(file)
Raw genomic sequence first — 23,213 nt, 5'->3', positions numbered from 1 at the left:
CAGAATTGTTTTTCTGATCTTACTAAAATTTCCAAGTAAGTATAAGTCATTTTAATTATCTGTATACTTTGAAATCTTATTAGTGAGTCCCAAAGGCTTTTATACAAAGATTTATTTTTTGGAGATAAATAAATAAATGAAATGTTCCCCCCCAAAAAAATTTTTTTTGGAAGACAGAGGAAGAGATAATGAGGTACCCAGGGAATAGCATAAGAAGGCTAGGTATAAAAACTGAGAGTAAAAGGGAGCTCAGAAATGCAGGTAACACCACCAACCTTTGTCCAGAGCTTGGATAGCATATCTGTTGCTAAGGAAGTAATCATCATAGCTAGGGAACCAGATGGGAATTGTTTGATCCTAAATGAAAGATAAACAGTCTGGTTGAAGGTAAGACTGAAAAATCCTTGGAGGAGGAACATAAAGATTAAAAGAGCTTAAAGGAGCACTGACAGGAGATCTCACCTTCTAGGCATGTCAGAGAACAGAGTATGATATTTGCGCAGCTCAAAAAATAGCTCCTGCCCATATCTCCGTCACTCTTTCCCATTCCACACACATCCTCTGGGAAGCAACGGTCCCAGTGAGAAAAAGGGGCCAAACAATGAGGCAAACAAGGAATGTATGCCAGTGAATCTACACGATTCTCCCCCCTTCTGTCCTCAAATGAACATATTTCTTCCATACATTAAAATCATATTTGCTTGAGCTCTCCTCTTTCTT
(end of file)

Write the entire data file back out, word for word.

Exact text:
Raw genomic sequence first — 23,213 nt, 5'->3', positions numbered from 1 at the left:
CAGAATTGTTTTTCTGATCTTACTAAAATTTCCAAGTAAGTATAAGTCATTTTAATTATCTGTATACTTTGAAATCTTATTAGTGAGTCCCAAAGGCTTTTATACAAAGATTTATTTTTTGGAGATAAATAAATAAATGAAATGTTCCCCCCCAAAAAAATTTTTTTTGGAAGACAGAGGAAGAGATAATGAGGTACCCAGGGAATAGCATAAGAAGGCTAGGTATAAAAACTGAGAGTAAAAGGGAGCTCAGAAATGCAGGTAACACCACCAACCTTTGTCCAGAGCTTGGATAGCATATCTGTTGCTAAGGAAGTAATCATCATAGCTAGGGAACCAGATGGGAATTGTTTGATCCTAAATGAAAGATAAACAGTCTGGTTGAAGGTAAGACTGAAAAATCCTTGGAGGAGGAACATAAAGATTAAAAGAGCTTAAAGGAGCACTGACAGGAGATCTCACCTTCTAGGCATGTCAGAGAACAGAGTATGATATTTGCGCAGCTCAAAAAATAGCTCCTGCCCATATCTCCGTCACTCTTTCCCATTCCACACACATCCTCTGGGAAGCAACGGTCCCAGTGAGAAAAAGGGGCCAAACAATGAGGCAAACAAGGAATGTATGCCAGTGAATCTACACGATTCTCCCCCCTTCTGTCCTCAAATGAACATATTTCTTCCATACATTAAAATCATATTTGCTTGAGCTCTCCTCTTTCTT